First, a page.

Structural Changes in Brain Predict Cognitive Decline in Parkinson’s Patients, Study Suggests

Structural Changes in Brain Predict Cognitive Decline in Parkinson’s Patients, Study Suggests

Structural changes in a specific region of the brain can predict the onset of cognitive impairment in Parkinson’s patients who have not yet developed dementia, according to a recent British study.

The study, “Nucleus basalis of Meynert degeneration precedes and predicts cognitive impairment in Parkinson’s disease,” was published in the journal Brain.

A brain region called the nucleus basalis of Meynert has been identified as the primary source of acetylcholine — a brain chemical important for cognitive function development, including memory, learning, and concentration abilities.

Cognitive impairment is highly prevalent in Parkinson’s disease, with approximately 80 percent of patients eventually developing dementia during the course of their illness. It is one of the most clinically relevant symptoms of the disease, and causes an increased risk of mortality and significant reduction in quality of life.

Studies have demonstrated that the structure of the nucleus basalis of Meynert appears to be more damaged in Parkinson’s patients with cognitive impairment. However, so far, there are no reliable predictors of dementia in Parkinson’s, and the mechanisms behind the development of cognitive impairment remain unclear.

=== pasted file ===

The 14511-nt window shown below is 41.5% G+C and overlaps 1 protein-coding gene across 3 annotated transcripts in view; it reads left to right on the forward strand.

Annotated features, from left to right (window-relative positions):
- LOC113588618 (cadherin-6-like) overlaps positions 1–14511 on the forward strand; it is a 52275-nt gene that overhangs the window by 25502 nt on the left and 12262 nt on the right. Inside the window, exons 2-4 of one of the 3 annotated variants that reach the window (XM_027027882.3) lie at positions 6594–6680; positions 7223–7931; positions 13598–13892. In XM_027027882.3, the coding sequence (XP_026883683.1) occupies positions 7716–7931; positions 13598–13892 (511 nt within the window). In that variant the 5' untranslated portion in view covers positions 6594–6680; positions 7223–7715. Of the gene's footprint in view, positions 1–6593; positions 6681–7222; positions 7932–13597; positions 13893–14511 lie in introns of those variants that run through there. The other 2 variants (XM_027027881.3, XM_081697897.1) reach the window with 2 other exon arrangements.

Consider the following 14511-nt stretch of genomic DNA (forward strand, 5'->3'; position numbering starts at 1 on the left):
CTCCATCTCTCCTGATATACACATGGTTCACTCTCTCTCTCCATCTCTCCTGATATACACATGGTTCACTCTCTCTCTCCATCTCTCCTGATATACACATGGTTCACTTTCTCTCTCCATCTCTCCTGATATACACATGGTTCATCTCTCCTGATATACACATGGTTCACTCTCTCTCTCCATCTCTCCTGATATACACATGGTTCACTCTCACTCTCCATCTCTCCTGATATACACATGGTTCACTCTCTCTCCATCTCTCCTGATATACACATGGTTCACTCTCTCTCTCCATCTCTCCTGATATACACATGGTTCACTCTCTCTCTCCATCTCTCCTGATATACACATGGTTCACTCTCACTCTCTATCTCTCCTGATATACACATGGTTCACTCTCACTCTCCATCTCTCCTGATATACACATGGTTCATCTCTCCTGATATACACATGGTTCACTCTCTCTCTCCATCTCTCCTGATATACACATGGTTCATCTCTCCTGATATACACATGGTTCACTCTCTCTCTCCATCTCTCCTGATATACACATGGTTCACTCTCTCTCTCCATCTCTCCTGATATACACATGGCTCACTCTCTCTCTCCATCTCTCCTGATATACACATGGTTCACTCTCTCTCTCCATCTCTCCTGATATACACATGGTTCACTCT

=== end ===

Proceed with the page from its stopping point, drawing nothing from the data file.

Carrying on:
King’s College London researchers hypothesized that structural changes in this specific brain region could be behind cognitive impairment in patients with Parkinson’s disease, and could predict the development of cognitive impairment. To test this, the team compared magnetic resonance imaging (MRI) data from Parkinson’s patients with and without cognitive impairment.

A total of 304 Parkinson’s patients and 167 healthy people in a control group were included in the study. The participants’ cognitive status was assessed at the start and then every six months for 36 months, or until a patient developed cognitive impairment.

No brain anatomy differences were observed between Parkinson’s patients and the control group. However, cognitively impaired patients had higher rates of neuronal loss within the nucleus basalis of Meynert than non-demented patients with Parkinson’s.

Damage to this brain region “was predictive for developing cognitive impairment in cognitively intact patients with Parkinson’s disease, independent of other clinical and non-clinical markers of the disease,” the authors wrote.

The team also analyzed the anatomy of other cognitive function-related brain centers, but structural and microstructural changes to those regions did not precede clinical onset of cognitive impairment.

Researchers concluded that “degeneration of the nucleus basalis of Meynert precedes and predicts the onset of cognitive impairment, and might be used in a clinical setting as a reliable biomarker to stratify patients at higher risk of cognitive decline.”

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